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What Hasina and Momen are saying is as much in order to prepare the right environment for the Prime Minister’s Delhi visit from September 5 to 7 when she will be holding talks with Narendra Modi and other leaders on economic, water and defence issues and also to send a message to the opposition Bangladesh Nationalist Party (BNP) led by Begum Khaleda Zia and her son Tarique Rahman that friendship with India is integral to Bangladesh’s economic progress and social cohesion. Mind you, BNP and some extremist groups are working to queer the pitch for Hasina’s Awami League ahead of the general elections due to be held December next year. BNP remains steadfast in arguing that for elections to be held in a free and fair way, a caretaker government should be in charge and not the election commission (EC) that the ruling dispensation has constituted under Kazi Habibul Awal, an eminent retired bureaucrat.
Effectiveness of EC in conducting elections is challenged on specious grounds that the shots will in any case be called by Hasina government. Interestingly, BNP secretary general Mirza Fakhrul Islam Alamgir gave the game away by saying: “Amidst all political turmoil, elections in Pakistan are held under a caretaker government.”
In fact, the Constitution of Pakistan provides for setting up of a caretaker government after dissolution of Parliament to hold general elections. Pakistan defence minister Khawaja Asif recently dropped hints in London that elections in his country would likely be held before the incumbent chief of army staff General Qamar Javed Bajwa lays down office November end. BNP secretary general looking up to Pakistan for ideas naturally is of concern to Awami League. Any attempts to disturb the march towards secularism under Hasina leadership is of concern to New Delhi since the Hindus still constitute close to 8 per cent of the Bangladeshi population. That country’s 2022 census report says the fall in Hindu population by 0.59 percentage points to 7.95 per cent in 2022 from 8.54 per cent in 2011 is mainly because of outward migration and lower fertility rate attributable to not marrying at an early age and practice of birth control. In spite of the shrinkage over the past decade, the Hindus are still in Bangladesh in large numbers and New Delhi would want them to live in peace.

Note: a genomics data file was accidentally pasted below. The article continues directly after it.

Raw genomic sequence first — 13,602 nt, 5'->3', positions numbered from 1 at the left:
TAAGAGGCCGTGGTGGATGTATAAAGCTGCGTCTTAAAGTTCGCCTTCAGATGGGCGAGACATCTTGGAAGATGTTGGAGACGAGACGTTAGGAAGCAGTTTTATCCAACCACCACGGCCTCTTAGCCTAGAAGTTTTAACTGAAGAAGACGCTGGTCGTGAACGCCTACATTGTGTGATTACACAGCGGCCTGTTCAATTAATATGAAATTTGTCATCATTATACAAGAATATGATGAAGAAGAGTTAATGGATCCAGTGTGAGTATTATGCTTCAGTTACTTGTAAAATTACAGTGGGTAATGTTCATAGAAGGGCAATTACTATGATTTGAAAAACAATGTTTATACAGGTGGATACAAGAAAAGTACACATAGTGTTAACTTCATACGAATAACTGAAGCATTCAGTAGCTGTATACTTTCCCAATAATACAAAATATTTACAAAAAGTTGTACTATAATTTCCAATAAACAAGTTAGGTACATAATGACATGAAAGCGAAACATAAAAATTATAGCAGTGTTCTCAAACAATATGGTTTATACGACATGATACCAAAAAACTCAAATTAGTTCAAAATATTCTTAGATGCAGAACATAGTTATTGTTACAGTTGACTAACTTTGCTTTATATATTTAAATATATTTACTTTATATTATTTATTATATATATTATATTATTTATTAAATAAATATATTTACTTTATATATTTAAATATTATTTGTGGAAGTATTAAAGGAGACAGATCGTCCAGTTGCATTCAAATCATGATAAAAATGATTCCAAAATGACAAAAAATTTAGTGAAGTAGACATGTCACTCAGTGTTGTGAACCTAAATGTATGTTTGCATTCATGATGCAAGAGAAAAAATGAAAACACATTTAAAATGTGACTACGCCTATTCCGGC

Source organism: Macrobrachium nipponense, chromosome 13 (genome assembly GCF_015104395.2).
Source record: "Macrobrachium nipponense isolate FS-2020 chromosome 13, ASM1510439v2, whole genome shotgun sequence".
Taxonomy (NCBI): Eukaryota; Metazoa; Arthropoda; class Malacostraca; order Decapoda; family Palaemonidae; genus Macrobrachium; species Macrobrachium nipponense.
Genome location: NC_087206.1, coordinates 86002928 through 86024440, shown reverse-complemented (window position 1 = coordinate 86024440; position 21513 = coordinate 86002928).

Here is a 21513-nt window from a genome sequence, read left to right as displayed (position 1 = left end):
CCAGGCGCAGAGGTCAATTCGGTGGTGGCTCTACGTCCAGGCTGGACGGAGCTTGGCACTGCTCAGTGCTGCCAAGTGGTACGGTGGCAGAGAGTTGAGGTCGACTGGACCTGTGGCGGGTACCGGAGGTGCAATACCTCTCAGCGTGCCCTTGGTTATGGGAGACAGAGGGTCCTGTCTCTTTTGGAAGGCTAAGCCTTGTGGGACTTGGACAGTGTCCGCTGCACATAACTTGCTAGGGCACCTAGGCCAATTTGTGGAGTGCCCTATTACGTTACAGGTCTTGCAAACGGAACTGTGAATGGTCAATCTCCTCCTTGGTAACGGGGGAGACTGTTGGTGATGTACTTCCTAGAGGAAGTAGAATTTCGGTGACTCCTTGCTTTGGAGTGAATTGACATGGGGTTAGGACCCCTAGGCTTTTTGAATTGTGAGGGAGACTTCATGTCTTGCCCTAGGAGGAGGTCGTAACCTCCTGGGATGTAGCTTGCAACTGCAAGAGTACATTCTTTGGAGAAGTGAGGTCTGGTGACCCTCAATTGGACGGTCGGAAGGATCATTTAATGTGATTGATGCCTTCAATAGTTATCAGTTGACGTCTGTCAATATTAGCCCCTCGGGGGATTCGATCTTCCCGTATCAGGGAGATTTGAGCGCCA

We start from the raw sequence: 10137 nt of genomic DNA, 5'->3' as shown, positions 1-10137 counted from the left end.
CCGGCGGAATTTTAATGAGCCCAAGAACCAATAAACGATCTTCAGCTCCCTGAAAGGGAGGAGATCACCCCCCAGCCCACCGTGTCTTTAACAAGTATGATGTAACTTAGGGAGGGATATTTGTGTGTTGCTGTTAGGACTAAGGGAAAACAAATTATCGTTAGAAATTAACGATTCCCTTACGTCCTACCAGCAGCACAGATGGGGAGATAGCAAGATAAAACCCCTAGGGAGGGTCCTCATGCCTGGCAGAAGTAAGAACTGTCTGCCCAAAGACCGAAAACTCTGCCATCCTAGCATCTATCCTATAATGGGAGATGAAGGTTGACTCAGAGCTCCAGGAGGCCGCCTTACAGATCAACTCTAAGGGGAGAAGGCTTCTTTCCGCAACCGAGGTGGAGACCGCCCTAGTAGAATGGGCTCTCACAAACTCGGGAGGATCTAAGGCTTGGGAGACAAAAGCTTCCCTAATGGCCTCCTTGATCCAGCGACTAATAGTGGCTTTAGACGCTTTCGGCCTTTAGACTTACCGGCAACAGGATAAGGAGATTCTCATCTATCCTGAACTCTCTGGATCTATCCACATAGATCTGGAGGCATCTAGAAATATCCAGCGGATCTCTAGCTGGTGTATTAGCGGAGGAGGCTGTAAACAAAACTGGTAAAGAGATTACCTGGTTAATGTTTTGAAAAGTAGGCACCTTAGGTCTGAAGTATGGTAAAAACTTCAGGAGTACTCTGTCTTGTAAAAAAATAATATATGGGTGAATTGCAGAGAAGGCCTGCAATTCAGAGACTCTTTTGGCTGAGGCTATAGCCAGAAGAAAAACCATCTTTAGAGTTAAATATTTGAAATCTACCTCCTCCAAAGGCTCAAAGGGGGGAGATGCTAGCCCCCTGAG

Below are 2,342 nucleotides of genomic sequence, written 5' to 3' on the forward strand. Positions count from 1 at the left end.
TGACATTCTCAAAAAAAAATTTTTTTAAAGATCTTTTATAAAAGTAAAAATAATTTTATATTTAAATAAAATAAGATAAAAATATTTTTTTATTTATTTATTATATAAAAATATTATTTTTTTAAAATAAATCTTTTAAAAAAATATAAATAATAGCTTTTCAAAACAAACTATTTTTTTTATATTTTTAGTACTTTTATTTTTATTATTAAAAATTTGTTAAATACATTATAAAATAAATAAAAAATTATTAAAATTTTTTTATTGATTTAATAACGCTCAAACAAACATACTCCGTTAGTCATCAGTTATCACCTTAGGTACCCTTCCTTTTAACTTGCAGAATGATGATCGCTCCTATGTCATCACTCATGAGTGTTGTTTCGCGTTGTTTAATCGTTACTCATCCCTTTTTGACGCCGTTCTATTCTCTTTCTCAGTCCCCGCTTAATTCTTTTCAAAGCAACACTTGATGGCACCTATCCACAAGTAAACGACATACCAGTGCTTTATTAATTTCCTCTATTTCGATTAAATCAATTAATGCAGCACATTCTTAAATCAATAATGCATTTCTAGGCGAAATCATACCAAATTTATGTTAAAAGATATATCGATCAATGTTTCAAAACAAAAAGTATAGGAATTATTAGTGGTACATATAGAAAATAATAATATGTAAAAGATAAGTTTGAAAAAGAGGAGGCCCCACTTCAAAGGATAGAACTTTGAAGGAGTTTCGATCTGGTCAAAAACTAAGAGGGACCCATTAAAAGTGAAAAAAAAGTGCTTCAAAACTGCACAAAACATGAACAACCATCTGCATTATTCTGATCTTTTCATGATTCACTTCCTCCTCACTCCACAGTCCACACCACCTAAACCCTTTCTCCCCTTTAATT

Economic backwardness is no less a cause of social tensions than religious insanity. As Bangladesh continues to make economic progress, there is realisation in Dhaka that robust trade ties with India, China and other countries offering it more and more duty free and quota free benefits will be supportive of sustainable growth. India, on its part, has to remain economically active in its eastern neighbour to match China’s growing presence there, especially by way of investment in infrastructure projects and supply of defence hardware.
Ahead of her coming to Delhi, Hasina, much to India’s comfort has given a go ahead to start formal negotiations leading to signing of a comprehensive economic partnership agreement (CEPA.) Incidentally, even while some other countries, including China are pressing Dhaka for a similar agreement, Hasina administration wants such an arrangement first with India. A joint feasibility study by the two countries says CEPA will give a major lift to export earnings to Bangladesh by 199 per cent and 188 per cent for India. The study further says the expected boost to trade will lead to gross domestic product (GDP) of Bangladesh rising by 1.72% and that of India by 0.8%. New Delhi welcomes Dhaka agreeing that CEPA will be one of the principal issues to be discussed during Hasina visit.
According to UN Comtrade, India enjoys considerable trade surplus vis a vis Bangladesh with its exports to that country exceeding $14bn in 2021 while its imports from the neighbour were worth less than $2bn. Attempts will be made under CEPA to correct the trade imbalance to the extent possible. Bangladesh buys large volumes of cotton and cotton yarn from India for high degrees of value addition into finished garments for exports around the globe. It will be difficult to find a global brand which doesn’t procure large quantities from the thriving garment industry in Bangladesh. Indian raw material cotton and yarns made of that sustain garment manufacturers in the neighbouring country.
The continuing growth and success of garment manufacturing and exports came for praise in India’s 2021 economic survey saying India can take some lessons from its neighbour and focus on specialising in products where it is competitive. India-Bangladesh talks at all levels as a routine will too have focus on sharing of water of rivers that are common to both and an important source of peoples’ wellbeing and sustenance of farming. As many as 54 rivers, including the big ones such as the Ganga, Teesta, Muhuri, Feni and Kushiyara flow through both the countries and water sharing, particularly the elusive Teesta will be discussed by the two prime ministers based on the outcome of proceedings at the Joint River Commission meeting in New Delhi.